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Curly Nikki

Dr. Perry on Ethnic Skin and Acne

By January 27th, 202111 Comments
Our Resident MD is back and she’s talking ACNE.
War and Peace

Dr. Perry on Ethnic Skin and AcneWhen you’re ticked off, the last thing you need is to be picked on, pushed around, and squeezed until you burst, right? Same thing for a zit! Picking fights with your breakouts puts you at war with your skin. Your skin will respond by becoming discolored, scarred and possibly infected to show its displeasure. Who needs that? You must LOVE that pimple into submission! Here’s my advice on how to give acne prone skin the care it needs to glow.

Acne (Acne Vulgaris) breakouts are caused by excess oil production usually caused by hormonal shifts. Although acne is most common in teenagers, some adults suffer from an onset way beyond the teen years. In people of color, breakouts can often lead to persistent discoloration long after the bumps have resolved. The face, chest and back are the most common areas of acne breakouts due to the fact that these areas have a high concentration of sebaceous (oil producing) glands. Unfortunately, these are the same areas where residue from hair products can block pores and lead to breakouts (Pomade Acne). A gentle skin care regimen utilizing the correct product ingredients can assist in controlling most mild breakouts. Moderate and severe breakouts usually require the assistance of a dermatologist. There are so many effective medications available to control breakouts these days.

Over the counter product ingredients which help acne prone skin are: Benzoyl Peroxide, Salicylic Acid, and Glycolic Acid. Neutrogena oil free acne wash and Clean and Clear are a basic cleansers which contains salicylic acid. The Proactiv skincare line contains Benzoyl Peroxide. The mdskincare line contains a great group of natural fruit acids. Be careful with using new products on your skin. I recommend performing a test area for 3 full days on a small area under your chin before using a product over your entire face. This helps to determine if you have sensitivity or are allergic to the product. Sometimes, newly treated acne skin become dry, sensitive to the sun and a bit irritated. A light moisturizer with sunscreen of SPF 30 (Cetaphil, Neutrogena, Purpose and Aveeno) each morning may assist in reducing this problem. Sunscreen can also help protect discolored areas from becoming darker, prevent photo aging and protect against skin cancer. Although shea butter has a natural sunscreen property, the extent of protection has not been determined. Try and avoid toners and astringents which contain alcohol (witch hazel included). These can dry out the surface of the skin which can lead to a worsening of acne or irritated skin. Facials are fine, but do not allow the technician to squeeze or pick affected areas and ask what product ingredients are being used. There is a great, cheap product that I recommend if one wants to have the feel of a spa experience, but the convenience of doing it at home for a fraction of the price- Queen Helene Grapeseed Extract Facial Peel Off mask. Be sure to apply a moisturizer afterward.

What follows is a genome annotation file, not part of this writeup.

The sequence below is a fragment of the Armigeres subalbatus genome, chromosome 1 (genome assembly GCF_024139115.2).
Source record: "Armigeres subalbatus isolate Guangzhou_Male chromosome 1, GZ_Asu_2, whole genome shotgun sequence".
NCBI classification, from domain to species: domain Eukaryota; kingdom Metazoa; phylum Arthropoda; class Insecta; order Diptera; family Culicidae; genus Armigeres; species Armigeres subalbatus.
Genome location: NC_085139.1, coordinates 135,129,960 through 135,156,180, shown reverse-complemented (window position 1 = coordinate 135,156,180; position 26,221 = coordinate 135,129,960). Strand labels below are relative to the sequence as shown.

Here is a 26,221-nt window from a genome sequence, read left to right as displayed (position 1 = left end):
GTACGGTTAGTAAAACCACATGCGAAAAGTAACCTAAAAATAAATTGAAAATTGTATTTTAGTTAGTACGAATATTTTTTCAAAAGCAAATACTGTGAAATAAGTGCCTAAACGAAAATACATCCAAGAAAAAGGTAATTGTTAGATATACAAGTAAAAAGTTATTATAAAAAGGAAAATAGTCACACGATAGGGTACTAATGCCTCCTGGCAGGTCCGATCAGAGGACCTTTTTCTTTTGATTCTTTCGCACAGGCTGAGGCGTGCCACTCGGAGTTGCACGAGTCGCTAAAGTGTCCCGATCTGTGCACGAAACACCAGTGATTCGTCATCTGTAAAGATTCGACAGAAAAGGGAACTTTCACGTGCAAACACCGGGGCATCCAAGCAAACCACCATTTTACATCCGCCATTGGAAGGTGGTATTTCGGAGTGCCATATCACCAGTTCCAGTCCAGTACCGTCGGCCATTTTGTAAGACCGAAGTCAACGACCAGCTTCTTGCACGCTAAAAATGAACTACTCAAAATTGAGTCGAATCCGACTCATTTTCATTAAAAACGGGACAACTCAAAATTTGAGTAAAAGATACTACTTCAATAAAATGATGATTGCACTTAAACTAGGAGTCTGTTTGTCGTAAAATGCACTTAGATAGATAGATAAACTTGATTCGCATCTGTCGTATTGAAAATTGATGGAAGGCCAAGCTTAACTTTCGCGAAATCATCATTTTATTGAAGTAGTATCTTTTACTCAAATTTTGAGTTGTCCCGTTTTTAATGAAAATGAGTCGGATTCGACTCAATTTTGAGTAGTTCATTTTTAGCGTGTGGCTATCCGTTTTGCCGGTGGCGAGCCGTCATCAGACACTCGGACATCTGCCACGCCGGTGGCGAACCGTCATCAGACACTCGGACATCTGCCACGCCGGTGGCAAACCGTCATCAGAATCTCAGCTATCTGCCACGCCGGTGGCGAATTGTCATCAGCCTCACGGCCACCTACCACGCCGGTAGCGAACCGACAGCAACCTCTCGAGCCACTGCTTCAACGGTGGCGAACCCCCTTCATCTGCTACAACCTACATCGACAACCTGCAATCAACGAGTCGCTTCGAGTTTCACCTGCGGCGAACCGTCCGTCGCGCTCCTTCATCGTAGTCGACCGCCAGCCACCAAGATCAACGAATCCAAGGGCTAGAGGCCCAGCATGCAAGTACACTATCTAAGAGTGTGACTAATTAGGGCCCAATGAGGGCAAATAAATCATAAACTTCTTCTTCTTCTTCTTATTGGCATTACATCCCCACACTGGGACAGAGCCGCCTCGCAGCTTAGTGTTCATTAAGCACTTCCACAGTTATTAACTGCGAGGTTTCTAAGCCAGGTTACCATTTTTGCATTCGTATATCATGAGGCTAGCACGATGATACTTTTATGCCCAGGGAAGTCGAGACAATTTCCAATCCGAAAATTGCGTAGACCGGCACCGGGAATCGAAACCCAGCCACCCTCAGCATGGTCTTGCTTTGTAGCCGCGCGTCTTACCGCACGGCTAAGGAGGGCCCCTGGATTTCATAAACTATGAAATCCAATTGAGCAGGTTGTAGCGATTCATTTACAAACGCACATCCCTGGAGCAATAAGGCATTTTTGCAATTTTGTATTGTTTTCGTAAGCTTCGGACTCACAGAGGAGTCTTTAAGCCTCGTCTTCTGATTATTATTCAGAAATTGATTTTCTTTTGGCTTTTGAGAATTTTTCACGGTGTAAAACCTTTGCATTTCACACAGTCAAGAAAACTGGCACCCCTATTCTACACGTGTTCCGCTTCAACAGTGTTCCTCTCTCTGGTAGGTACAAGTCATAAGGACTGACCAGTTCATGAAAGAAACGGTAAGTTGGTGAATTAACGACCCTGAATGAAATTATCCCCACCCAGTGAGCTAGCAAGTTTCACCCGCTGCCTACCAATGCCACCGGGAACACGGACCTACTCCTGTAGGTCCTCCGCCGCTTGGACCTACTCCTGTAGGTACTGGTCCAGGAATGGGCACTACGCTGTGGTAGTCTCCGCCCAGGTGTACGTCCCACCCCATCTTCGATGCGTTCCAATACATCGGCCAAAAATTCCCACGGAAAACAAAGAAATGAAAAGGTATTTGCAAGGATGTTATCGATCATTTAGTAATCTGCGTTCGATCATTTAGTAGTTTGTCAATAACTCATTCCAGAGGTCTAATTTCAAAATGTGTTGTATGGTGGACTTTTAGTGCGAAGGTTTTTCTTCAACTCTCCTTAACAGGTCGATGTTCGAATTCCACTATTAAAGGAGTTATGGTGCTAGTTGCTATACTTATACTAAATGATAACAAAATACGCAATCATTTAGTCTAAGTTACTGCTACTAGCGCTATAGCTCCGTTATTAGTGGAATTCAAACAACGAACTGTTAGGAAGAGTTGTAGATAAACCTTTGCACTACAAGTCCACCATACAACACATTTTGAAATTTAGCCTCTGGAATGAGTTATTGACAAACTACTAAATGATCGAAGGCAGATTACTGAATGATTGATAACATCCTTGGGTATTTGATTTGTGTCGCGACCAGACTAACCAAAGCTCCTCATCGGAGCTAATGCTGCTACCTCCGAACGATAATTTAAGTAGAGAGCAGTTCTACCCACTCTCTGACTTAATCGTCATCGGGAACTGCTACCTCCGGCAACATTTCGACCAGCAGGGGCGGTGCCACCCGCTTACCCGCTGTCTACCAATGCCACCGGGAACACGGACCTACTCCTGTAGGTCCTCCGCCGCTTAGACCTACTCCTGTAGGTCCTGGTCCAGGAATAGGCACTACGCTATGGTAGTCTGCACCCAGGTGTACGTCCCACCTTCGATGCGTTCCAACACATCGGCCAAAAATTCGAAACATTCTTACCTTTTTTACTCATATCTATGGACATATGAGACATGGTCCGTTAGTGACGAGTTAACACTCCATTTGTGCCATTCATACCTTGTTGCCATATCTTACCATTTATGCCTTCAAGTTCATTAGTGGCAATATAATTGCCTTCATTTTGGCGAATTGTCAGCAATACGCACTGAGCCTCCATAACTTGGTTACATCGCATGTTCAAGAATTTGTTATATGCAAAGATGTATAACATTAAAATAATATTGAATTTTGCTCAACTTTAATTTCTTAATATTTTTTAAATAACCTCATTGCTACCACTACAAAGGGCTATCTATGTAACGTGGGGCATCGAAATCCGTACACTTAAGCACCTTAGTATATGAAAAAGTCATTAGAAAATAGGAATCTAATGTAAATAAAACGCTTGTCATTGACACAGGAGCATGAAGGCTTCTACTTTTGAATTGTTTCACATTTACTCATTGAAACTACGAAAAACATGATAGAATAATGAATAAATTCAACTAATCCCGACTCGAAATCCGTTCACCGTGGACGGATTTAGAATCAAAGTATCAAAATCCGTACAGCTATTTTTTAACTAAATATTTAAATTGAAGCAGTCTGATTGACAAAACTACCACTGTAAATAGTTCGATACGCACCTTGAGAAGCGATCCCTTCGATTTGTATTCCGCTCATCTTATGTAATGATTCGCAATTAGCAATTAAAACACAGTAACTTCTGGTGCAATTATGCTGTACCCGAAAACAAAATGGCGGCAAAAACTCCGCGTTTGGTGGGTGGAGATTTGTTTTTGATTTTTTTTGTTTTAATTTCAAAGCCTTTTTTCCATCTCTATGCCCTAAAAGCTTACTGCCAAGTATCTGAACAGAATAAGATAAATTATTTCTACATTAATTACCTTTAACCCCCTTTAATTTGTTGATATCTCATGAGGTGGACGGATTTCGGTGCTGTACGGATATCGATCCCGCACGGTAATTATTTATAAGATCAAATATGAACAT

What to do when you have a big one? First of all, back away from that mirror, and put your guns down! Spot treatment with a Benzoyl Peroxide containing cream and Hydrocortisone 1% cream to reduce the inflammation quickly can reduce the chances of discoloration. Really big lesions can be treated with a cortisone injection by a dermatologist to reduce the swelling and pain quickly. Persistent areas of discoloration can be lightened with product ingredients specifically used for this purpose (hydroquinone, azelaic acid, kojic acid, licorice root extract or bearberry extract). Recently, hydroquinone has come under increased scrutiny and has fallen out of favor in some circles. It has been a mainstay of treatment for lightening areas of dark discoloration. The other ingredients listed above are naturally occurring substances. If discoloration persists, see a dermatologist. You may need a prescription strength regimen chemical peel or laser treatment to assist.

As always, keep your skin well-hydrated and well-nourished by drinking enough water daily, taking a Multivitamin supplement and maintaining a balanced diet.